Göteborgs Konsthall was inaugurated during the Grand Jubileum
Exhibition, in connection with Gothenburg’s 300th anniversary two years earlier.
A Grand Jubileum Exhibition was shown in 1923 to celebrate Gothenburg’s 300th anniversary which took place two years earlier. A number of buildings were constructed in connection with the event, among them the art hall Göteborgs Konsthall, Gothenburg Museum of Art , Liseberg amusement park and the botanical garden. Several buildings behind the art hall at the time of the jubileum are no longer standing.
An art exhibition showing contemporary Nordic art was displayed during the jubileum in the art hall and the art museum. The Norwegian segment of the exhibition, including works by Edward Munch, was shown in the building now known as Göteborgs Konsthall.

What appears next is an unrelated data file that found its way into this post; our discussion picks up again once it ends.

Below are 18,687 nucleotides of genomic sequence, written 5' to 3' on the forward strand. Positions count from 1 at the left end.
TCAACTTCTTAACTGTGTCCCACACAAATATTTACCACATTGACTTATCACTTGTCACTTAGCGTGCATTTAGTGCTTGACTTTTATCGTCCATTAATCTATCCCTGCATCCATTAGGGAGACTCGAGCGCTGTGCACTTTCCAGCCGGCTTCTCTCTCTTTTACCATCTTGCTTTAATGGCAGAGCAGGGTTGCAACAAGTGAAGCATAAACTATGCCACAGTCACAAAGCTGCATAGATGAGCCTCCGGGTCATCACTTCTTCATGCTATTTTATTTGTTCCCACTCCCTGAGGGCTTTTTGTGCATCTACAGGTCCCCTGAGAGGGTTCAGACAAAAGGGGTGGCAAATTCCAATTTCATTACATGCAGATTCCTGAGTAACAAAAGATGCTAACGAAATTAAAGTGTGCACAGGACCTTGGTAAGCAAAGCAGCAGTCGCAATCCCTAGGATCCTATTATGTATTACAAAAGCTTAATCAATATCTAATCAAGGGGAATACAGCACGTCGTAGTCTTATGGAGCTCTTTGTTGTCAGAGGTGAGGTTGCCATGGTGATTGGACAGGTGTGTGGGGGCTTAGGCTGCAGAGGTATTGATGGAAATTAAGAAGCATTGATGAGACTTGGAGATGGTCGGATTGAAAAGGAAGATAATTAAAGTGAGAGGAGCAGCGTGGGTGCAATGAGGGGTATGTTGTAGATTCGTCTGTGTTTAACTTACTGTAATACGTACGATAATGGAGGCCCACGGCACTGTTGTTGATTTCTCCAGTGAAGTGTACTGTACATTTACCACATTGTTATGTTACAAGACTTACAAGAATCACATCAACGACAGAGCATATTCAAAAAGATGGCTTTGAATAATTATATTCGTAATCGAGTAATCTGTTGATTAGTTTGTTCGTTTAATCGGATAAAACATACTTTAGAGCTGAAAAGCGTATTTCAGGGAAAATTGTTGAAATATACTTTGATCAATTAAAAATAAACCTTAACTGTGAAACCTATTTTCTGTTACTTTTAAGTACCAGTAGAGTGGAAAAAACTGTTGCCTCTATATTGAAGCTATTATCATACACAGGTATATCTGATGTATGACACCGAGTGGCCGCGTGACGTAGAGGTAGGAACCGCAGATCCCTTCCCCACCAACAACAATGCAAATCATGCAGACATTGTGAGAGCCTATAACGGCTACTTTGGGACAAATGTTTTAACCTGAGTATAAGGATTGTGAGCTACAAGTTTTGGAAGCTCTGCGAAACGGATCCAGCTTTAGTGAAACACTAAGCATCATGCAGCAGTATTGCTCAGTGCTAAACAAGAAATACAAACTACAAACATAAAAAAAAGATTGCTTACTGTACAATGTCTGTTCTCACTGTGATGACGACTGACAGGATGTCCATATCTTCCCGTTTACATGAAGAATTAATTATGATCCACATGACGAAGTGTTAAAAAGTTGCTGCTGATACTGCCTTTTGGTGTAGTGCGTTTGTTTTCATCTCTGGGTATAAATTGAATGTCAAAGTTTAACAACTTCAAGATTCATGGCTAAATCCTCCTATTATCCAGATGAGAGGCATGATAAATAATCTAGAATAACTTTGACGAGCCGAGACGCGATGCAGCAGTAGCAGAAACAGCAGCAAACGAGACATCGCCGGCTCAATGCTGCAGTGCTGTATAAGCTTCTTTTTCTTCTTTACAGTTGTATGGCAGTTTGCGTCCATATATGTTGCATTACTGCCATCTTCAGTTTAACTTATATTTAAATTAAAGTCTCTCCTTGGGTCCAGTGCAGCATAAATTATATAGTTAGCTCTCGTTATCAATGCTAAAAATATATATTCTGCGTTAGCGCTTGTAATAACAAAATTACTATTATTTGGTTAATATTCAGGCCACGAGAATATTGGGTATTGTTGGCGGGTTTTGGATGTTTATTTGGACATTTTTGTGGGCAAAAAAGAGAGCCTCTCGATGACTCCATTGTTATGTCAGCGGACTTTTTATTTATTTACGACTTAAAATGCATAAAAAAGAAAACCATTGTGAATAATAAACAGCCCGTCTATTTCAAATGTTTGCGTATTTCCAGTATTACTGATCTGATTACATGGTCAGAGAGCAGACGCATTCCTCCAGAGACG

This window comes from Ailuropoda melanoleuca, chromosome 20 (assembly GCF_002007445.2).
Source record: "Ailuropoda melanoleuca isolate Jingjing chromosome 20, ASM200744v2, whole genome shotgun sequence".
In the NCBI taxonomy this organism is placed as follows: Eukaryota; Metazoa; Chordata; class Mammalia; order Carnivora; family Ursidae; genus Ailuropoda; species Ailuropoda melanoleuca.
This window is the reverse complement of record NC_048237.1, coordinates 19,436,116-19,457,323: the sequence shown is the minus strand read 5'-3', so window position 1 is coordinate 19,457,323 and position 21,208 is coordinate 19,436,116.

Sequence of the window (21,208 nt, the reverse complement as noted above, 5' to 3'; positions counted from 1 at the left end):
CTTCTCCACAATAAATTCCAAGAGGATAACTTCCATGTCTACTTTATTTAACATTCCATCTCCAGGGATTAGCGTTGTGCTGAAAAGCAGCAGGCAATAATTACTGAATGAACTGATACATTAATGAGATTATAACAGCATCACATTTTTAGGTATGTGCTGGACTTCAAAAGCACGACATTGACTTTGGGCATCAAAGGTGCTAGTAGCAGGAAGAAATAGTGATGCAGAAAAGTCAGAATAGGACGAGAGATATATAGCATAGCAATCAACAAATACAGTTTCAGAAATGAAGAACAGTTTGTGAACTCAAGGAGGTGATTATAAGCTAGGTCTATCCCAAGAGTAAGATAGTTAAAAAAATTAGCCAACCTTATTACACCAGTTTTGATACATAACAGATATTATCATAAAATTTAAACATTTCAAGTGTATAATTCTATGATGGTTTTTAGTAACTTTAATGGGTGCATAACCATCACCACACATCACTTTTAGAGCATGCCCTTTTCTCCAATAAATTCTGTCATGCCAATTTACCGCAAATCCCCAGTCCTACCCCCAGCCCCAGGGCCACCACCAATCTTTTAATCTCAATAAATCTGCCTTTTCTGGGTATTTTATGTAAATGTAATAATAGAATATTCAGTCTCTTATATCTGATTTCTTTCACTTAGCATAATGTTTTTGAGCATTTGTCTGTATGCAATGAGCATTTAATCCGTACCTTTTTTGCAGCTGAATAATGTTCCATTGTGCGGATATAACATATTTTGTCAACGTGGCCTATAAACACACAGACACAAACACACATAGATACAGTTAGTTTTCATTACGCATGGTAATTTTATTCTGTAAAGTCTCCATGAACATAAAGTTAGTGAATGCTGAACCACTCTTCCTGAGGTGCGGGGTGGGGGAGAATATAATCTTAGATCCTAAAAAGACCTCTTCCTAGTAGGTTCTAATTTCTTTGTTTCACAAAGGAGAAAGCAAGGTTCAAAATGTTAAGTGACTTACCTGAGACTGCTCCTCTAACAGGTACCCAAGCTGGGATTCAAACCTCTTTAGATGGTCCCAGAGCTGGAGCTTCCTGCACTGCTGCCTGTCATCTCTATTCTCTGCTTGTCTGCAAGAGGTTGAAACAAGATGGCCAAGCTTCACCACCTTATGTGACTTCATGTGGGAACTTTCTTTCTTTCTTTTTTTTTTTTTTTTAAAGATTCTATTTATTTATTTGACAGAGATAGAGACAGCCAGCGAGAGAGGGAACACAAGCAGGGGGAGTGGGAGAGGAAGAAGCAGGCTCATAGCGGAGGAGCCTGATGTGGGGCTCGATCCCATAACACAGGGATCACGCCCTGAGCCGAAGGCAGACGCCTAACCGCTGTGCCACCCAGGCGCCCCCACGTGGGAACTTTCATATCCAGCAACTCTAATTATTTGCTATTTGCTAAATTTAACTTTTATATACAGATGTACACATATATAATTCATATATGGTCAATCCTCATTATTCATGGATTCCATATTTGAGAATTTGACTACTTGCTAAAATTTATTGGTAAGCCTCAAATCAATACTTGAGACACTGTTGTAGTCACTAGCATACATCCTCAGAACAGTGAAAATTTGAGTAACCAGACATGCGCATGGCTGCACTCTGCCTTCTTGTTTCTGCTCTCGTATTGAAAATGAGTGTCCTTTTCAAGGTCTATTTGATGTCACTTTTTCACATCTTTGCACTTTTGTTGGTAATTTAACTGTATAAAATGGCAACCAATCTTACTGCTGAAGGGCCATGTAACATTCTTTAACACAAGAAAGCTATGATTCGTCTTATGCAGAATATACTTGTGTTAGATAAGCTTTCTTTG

The art hall was designed by the architects Sigfrid Ericson och Arvid Bjerke, who also designed the art museum. Lomma Brick Factory delivered the distinctive yellow-gray brick used on the building’s facades. The facade facing Götaplatsen includes three vaulted niches with sculptures by the artist Palle Pernevi.
Göteborgs Konsthall was designated a significant structure in 2017 by the County Administrative Board, with the motivation: “With its classicistic style, the building is characteristic for its era. Impressive and significant architectural and artistic elements are displayed in its interior and exterior spaces and surfaces”.
Activities in Göteborgs Konsthall have been managed by various organizations since the building’s inauguration. Since 2001, it is a division of the Cultural Affairs Administration, City of Gothenburg.